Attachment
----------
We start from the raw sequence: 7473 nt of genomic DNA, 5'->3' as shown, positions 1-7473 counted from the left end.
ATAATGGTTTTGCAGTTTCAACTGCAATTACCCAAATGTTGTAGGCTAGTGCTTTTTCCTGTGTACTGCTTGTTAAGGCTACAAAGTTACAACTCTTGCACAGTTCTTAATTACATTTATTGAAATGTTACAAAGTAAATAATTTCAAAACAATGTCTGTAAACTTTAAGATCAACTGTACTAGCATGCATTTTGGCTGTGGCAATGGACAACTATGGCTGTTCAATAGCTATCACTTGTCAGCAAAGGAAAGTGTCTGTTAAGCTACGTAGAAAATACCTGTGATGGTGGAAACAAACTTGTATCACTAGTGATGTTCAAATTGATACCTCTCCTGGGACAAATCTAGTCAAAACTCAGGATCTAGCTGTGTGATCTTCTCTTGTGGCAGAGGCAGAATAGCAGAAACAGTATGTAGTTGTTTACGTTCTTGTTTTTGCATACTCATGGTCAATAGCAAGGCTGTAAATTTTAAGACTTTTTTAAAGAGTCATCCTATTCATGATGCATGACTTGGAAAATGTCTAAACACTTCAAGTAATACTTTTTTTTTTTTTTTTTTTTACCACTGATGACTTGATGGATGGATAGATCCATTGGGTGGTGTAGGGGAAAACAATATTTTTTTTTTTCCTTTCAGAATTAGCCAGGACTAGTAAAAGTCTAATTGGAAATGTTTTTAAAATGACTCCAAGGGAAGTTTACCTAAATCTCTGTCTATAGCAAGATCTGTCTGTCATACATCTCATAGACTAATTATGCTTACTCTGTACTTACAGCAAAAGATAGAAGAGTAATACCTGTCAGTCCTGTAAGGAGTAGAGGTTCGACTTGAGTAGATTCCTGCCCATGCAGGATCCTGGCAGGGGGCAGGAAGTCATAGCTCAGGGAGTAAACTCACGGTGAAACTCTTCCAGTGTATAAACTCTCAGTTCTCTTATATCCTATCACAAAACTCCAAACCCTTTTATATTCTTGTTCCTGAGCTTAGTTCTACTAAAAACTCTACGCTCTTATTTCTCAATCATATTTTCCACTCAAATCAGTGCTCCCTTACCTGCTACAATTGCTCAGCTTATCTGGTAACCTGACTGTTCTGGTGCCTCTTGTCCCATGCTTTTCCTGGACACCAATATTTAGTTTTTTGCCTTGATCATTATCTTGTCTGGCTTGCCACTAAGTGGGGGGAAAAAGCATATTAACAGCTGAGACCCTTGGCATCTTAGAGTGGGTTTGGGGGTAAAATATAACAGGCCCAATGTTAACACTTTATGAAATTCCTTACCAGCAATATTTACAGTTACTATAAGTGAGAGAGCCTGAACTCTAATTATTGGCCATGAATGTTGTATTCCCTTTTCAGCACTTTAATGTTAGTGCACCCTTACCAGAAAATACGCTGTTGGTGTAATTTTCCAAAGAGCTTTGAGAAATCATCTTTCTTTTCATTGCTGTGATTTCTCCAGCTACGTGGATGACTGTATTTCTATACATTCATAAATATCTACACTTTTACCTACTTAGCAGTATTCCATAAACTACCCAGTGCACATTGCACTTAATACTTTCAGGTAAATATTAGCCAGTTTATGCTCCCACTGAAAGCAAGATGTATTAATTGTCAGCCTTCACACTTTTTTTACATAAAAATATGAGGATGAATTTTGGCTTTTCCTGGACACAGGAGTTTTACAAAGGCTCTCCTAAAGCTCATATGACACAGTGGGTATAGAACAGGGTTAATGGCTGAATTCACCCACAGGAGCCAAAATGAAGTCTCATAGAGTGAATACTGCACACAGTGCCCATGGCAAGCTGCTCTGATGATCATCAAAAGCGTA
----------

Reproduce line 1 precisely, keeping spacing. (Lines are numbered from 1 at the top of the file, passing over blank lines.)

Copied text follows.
We start from the raw sequence: 7473 nt of genomic DNA, 5'->3' as shown, positions 1-7473 counted from the left end.